Click the image to access more information on the Common Core
Click the image to access more information on the Common Core

What is the Common Core?

The Common Core State Standardsprovide a consistent, clear understanding of what students are expected to learn, so teachers and parents know what they need to do to help them. The standards are designed to be robust and relevant to the real world, reflecting the knowledge and skills that our young people need for success in college and careers. With American students fully prepared for the future, our communities will be best positioned to compete successfully in the global economy.

Why nonfiction?

According to the Common Core Standards, "Fulfilling the Standards for 6–12 ELA requires much greater attention to a specific category of informational text—literary nonfiction—than has been traditional."

The goal is to provide better preparation for college, work, and beyond through increased exposure to nonfiction:"Most of the required reading in college and workforce training programs is informational in structure and challenging in content; postsecondary education programs typically provide students with both a higher volume of such reading than is generally required in K–12 schools and comparatively little scaffolding."

And why in ELA classes instead of subject specific disciplines (like an historical speech in social studies class or a health care editorial in health class)? Check out the video below for a great explanation:

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Connection to the Common Core
The following standards directly apply to activities on this nonfiction Wiki.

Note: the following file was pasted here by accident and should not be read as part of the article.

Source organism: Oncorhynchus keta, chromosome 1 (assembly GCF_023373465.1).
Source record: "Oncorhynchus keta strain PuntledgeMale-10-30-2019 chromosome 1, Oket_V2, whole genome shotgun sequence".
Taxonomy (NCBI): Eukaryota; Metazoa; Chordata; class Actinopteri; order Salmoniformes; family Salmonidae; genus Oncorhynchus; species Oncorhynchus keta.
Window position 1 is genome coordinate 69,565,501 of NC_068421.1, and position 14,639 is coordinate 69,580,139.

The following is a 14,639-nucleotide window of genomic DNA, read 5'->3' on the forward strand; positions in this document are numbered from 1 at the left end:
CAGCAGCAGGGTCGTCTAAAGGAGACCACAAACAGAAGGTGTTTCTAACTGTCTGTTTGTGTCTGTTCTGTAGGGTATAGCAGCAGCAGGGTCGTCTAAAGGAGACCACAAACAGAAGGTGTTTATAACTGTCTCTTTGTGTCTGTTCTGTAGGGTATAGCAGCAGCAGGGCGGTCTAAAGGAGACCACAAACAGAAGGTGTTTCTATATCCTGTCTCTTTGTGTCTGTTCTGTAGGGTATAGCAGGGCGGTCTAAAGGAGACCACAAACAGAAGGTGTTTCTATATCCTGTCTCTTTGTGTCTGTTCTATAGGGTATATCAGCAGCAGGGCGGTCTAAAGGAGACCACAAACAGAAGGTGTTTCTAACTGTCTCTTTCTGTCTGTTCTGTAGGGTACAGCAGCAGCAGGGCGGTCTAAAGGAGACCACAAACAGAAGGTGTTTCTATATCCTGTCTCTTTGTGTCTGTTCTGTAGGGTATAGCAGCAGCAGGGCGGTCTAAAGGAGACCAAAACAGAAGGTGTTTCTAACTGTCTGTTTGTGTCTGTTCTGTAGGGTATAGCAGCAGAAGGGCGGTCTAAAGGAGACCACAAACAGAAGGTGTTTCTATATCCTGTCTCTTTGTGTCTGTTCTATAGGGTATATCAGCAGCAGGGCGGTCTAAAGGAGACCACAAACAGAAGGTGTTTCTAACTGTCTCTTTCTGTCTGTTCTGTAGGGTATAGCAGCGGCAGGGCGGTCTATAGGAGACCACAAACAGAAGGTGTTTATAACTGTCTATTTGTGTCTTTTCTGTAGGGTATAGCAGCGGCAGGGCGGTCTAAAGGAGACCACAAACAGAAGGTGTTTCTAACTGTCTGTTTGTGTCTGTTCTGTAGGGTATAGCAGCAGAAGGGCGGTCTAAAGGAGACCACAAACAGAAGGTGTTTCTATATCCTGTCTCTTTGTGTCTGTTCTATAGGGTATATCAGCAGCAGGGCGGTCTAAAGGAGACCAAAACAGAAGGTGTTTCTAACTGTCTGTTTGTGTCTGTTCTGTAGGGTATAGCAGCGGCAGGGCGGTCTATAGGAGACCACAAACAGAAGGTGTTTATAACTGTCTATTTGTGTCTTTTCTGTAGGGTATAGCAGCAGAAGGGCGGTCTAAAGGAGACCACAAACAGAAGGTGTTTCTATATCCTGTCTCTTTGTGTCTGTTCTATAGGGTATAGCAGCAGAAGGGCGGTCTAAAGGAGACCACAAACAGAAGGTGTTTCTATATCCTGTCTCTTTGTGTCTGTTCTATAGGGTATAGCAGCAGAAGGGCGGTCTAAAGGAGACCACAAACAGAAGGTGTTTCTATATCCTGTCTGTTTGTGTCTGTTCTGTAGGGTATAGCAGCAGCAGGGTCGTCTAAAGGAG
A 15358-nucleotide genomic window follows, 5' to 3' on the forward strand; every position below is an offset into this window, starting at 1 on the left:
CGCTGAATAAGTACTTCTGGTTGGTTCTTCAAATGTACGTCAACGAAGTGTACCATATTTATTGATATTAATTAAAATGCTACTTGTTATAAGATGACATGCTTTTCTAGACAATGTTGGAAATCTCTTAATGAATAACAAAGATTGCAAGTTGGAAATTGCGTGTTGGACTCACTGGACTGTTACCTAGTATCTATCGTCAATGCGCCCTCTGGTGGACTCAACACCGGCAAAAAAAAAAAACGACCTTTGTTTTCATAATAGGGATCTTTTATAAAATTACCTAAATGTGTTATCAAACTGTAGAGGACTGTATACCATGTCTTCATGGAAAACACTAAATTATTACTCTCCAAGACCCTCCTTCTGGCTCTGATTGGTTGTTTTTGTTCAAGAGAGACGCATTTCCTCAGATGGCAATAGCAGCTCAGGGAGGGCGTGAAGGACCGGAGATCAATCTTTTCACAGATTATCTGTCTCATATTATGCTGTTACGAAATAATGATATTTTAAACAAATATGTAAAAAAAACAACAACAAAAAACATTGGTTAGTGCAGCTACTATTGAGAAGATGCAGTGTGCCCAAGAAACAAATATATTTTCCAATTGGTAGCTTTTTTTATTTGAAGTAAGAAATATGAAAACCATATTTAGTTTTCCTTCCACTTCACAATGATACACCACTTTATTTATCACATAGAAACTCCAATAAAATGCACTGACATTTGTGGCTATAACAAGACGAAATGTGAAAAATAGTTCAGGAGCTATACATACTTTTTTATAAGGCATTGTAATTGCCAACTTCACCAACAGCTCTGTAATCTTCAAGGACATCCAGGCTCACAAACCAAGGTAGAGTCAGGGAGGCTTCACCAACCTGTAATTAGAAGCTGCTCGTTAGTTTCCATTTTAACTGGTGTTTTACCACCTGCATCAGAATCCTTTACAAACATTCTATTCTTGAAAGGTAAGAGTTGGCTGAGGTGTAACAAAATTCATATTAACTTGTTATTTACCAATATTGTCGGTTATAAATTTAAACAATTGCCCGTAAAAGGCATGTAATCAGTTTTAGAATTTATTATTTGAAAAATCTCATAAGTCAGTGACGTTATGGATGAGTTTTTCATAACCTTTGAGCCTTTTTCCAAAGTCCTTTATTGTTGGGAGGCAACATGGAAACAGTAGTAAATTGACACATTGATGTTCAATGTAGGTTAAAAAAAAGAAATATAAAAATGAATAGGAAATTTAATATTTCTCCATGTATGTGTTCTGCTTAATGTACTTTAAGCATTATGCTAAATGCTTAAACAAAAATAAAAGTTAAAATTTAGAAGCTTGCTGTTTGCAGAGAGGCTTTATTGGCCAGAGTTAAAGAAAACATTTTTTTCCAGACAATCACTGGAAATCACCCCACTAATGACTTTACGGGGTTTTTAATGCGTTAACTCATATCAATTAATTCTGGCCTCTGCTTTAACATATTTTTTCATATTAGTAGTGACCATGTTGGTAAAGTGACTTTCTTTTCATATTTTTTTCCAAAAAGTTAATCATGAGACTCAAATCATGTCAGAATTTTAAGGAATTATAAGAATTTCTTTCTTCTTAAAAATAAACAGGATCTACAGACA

RL.11-12.3.Analyze the impact of the author’s choices regarding how to develop and relate elements of a story or drama (e.g., where a story is set, how the action is ordered, how the characters are introduced and developed).

RL.11-12.5.Analyze how an author’s choices concerning how to structure specific parts of a text (e.g., the choice of where to begin or end a story, the choice to provide a comedic or tragic resolution) contribute to its overall structure and meaning as well as its aesthetic impact.

RL.11-12.7.Analyze multiple interpretations of a story, drama, or poem (e.g., recorded or live production of a play or recorded novel or poetry), evaluating how each version interprets the source text. (Include at least one play by Shakespeare and one play by an American dramatist.)

W.11-12.6.Use technology, including the Internet, to produce, publish, and update individual or shared writing products in response to ongoing feedback, including new arguments or information.

W.11-12.8.Gather relevant information from multiple authoritative print and digital sources, using advanced searches effectively; assess the strengths and limitations of each source in terms of the task, purpose, and audience; integrate information into the text selectively to maintain the flow of ideas, avoiding plagiarism and overreliance on any one source and following a standard format for citation.

SL.11-12.1.Initiate and participate effectively in a range of collaborative discussions (one-on-one, in groups, and teacher-led) with diverse partners on grades 11–12 topics, texts, and issues, building on others’ ideas and expressing their own clearly and persuasively.

SL.11-12.2.Integrate multiple sources of information presented in diverse formats and media (e.g., visually, quantitatively, orally) in order to make informed decisions and solve problems, evaluating the credibility and accuracy of each source and noting any discrepancies among the data.

SL.11-12.5.Make strategic use of digital media (e.g., textual, graphical, audio, visual, and interactive elements) in presentations to enhance understanding of findings, reasoning, and evidence and to add interest.

-source of Common Core information and quotations: